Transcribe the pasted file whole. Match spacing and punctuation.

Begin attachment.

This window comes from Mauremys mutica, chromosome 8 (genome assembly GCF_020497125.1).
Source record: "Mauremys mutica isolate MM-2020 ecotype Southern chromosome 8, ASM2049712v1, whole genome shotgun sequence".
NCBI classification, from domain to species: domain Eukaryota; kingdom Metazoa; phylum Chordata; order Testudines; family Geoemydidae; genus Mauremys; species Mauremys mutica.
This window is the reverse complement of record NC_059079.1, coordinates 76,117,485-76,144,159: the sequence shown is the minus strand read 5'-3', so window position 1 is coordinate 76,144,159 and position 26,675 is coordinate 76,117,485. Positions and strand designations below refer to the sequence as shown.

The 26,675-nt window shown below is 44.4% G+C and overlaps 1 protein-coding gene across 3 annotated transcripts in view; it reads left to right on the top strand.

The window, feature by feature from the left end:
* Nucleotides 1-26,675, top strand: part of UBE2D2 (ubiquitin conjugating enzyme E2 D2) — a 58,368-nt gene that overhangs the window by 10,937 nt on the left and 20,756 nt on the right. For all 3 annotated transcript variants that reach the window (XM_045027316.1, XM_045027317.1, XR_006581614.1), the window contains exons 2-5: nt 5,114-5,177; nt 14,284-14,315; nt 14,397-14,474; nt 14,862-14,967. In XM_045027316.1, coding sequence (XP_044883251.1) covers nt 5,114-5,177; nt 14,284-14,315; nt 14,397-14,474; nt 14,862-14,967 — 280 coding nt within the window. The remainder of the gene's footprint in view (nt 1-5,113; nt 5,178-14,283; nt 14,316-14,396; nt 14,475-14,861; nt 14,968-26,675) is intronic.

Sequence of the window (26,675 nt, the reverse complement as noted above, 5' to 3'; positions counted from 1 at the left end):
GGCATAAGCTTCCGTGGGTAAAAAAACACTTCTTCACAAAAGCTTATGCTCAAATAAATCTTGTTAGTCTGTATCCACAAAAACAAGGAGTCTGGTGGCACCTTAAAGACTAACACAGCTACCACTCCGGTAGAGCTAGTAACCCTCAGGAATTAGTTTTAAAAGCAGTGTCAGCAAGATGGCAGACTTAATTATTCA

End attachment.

This window comes from Mauremys mutica, chromosome 8 (genome assembly GCF_020497125.1).
Source record: "Mauremys mutica isolate MM-2020 ecotype Southern chromosome 8, ASM2049712v1, whole genome shotgun sequence".
NCBI classification, from domain to species: domain Eukaryota; kingdom Metazoa; phylum Chordata; order Testudines; family Geoemydidae; genus Mauremys; species Mauremys mutica.
This window is the reverse complement of record NC_059079.1, coordinates 76,117,485-76,144,159: the sequence shown is the minus strand read 5'-3', so window position 1 is coordinate 76,144,159 and position 26,675 is coordinate 76,117,485. Positions and strand designations below refer to the sequence as shown.

The 26,675-nt window shown below is 44.4% G+C and overlaps 1 protein-coding gene across 3 annotated transcripts in view; it reads left to right on the top strand.

The window, feature by feature from the left end:
* Nucleotides 1-26,675, top strand: part of UBE2D2 (ubiquitin conjugating enzyme E2 D2) — a 58,368-nt gene that overhangs the window by 10,937 nt on the left and 20,756 nt on the right. For all 3 annotated transcript variants that reach the window (XM_045027316.1, XM_045027317.1, XR_006581614.1), the window contains exons 2-5: nt 5,114-5,177; nt 14,284-14,315; nt 14,397-14,474; nt 14,862-14,967. In XM_045027316.1, coding sequence (XP_044883251.1) covers nt 5,114-5,177; nt 14,284-14,315; nt 14,397-14,474; nt 14,862-14,967 — 280 coding nt within the window. The remainder of the gene's footprint in view (nt 1-5,113; nt 5,178-14,283; nt 14,316-14,396; nt 14,475-14,861; nt 14,968-26,675) is intronic.

Sequence of the window (26,675 nt, the reverse complement as noted above, 5' to 3'; positions counted from 1 at the left end):
GGCATAAGCTTCCGTGGGTAAAAAAACACTTCTTCACAAAAGCTTATGCTCAAATAAATCTTGTTAGTCTGTATCCACAAAAACAAGGAGTCTGGTGGCACCTTAAAGACTAACACAGCTACCACTCCGGTAGAGCTAGTAACCCTCAGGAATTAGTTTTAAAAGCAGTGTCAGCAAGATGGCAGACTTAATTATTCA